ALBANY, N.Y. June 12, 2008 - New York State United Teachers today praised school districts that took appropriate steps to help students and staff during the recent heat wave and called on all districts to be better prepared and to act more quickly in future heat crises. NYSUT is proposing some commonsense solutions, such as using the National Weather Service's "Heat Index" as a guide, to prevent another disappointing lack of action by some school administrators.
"The safety and well-being of students and staff must be the first priority in any crisis – weather or otherwise," said NYSUT President Richard C. Iannuzzi, applauding NYSUT members and school district leaders who put safety first during the recent difficult stretch.
Excessive heat and poor air quality are bona fide health and educational issues. Teaching and learning suffer when the thermometer soars and when stagnant air mixes with blistering heat, exacerbating pre-existing health conditions, such as asthma.
One solution proposed by NYSUT is to use the National Weather Service's "Heat Index" as a guide to preventive action for school leaders. The index is an accurate measure of how hot it actually feels outside when relative humidity is added to the air temperature. Considering the aged structures in which so many children learn, many buildings are 10 to 20 degrees hotter than the outside temperature.
Potential measures could include clear guidelines established for times when the "Heat Index" reaches a certain level, such as limiting student athletic activity, relocating students to cooler parts of the building and using portable fans and air conditioners. Every school building should have a health professional who can recognize heat hazards and symptoms and administer appropriate treatment. All school districts should have a response to dangerous heat waves as part of their emergency preparedness plan.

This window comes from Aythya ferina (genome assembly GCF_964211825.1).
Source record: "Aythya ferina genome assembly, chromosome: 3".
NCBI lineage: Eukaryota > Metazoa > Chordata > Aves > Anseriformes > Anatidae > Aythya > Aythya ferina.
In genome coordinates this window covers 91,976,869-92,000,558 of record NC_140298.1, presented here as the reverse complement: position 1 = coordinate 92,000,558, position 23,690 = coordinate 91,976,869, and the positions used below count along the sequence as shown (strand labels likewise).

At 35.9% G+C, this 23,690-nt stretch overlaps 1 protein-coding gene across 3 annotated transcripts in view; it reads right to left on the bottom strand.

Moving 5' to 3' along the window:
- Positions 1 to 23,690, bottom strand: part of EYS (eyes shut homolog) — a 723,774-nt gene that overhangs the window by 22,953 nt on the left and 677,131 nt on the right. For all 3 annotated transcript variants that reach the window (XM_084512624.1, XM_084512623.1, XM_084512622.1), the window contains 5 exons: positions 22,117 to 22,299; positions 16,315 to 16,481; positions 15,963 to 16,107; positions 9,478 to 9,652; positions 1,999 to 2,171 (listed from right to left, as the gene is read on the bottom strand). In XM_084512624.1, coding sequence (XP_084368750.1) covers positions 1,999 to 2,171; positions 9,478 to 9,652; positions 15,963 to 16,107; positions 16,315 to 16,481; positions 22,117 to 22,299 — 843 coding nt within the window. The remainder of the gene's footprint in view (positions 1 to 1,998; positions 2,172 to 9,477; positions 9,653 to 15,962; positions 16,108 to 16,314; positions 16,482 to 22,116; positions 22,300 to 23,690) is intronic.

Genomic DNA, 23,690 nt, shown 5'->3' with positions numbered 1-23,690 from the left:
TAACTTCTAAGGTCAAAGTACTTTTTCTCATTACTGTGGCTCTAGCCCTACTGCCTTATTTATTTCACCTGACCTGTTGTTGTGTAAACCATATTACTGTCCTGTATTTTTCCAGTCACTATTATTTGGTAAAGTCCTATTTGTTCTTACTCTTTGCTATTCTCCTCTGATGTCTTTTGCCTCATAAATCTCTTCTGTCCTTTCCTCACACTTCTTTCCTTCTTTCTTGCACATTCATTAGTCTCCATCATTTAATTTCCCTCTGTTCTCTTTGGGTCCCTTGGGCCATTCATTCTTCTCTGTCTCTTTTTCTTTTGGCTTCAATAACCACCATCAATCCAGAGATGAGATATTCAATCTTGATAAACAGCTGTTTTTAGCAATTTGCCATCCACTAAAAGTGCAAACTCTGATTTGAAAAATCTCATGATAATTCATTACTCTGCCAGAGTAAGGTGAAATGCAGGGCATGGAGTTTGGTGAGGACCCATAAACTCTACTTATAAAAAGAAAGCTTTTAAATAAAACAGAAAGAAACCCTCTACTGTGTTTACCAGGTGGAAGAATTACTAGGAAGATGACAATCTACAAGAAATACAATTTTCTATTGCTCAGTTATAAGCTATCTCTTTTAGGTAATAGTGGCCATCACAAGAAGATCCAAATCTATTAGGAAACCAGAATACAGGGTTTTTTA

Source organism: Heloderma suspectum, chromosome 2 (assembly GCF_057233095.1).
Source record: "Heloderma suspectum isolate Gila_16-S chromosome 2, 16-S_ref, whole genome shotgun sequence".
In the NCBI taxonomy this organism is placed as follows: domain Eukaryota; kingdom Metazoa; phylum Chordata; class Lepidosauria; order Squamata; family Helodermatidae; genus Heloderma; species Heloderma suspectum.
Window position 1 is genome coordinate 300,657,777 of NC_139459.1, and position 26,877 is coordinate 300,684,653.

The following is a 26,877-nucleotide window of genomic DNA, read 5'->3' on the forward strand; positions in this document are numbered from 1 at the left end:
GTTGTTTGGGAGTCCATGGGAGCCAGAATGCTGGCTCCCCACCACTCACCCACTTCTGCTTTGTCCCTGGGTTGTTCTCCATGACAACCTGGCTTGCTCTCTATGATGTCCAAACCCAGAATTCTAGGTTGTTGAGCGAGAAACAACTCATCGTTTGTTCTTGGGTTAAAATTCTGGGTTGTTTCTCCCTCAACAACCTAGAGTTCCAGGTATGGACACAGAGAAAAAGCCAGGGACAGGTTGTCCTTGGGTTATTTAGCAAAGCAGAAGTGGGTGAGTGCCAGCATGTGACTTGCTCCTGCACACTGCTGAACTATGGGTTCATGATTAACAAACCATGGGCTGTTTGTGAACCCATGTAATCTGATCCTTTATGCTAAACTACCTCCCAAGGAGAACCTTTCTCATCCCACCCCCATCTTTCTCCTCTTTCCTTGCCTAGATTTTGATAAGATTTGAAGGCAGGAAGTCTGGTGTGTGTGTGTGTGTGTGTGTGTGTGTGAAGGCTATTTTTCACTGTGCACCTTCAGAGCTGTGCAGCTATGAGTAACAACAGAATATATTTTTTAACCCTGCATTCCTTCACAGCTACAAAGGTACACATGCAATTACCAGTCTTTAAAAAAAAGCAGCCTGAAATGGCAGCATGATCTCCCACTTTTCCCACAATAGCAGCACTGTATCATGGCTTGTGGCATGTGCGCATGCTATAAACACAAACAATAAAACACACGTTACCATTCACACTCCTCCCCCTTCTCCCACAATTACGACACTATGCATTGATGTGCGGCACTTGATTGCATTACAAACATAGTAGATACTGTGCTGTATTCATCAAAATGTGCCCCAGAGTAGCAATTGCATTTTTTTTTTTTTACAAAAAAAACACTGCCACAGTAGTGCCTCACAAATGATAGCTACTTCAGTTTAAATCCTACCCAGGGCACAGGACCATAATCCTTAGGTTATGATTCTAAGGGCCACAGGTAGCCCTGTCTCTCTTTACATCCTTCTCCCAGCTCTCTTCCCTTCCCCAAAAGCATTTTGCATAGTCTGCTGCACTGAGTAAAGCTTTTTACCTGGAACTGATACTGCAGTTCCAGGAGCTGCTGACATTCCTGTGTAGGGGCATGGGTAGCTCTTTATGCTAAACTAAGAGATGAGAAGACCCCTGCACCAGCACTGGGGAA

"We need a fair and consistent approach that can be used across the board in every district in the state," said NYSUT Vice President Kathleen Donahue. "This is an effort that cries out for teamwork and collaboration to do what's right for students."
Long-term measures are also needed to fight excessive heat, including energy-efficient windows and the installation of ceiling fans, air conditioners or other permanent cooling equipment. These are all commonsense steps that decision-makers can, and should, support, union leaders said.
Many schools, in both poor and wealthy districts, do not meet students' needs because of the buildings' age or bad design. Their conditions demand the assistance of the federal government.
"Kids have a great deal to focus on in the classroom," said Iannuzzi. "The environment shouldn't be a distraction. Safe, healthy and weather-prepared schools must be everyone's priority."
NYSUT, the state's largest union, represents more than 600,000 classroom teachers and other school employees; faculty and other professionals at the state's community colleges, State University of New York and City University of New York, and other education and health professionals. NYSUT is affiliated with the American Federation of Teachers, National Education Association and AFL-CIO.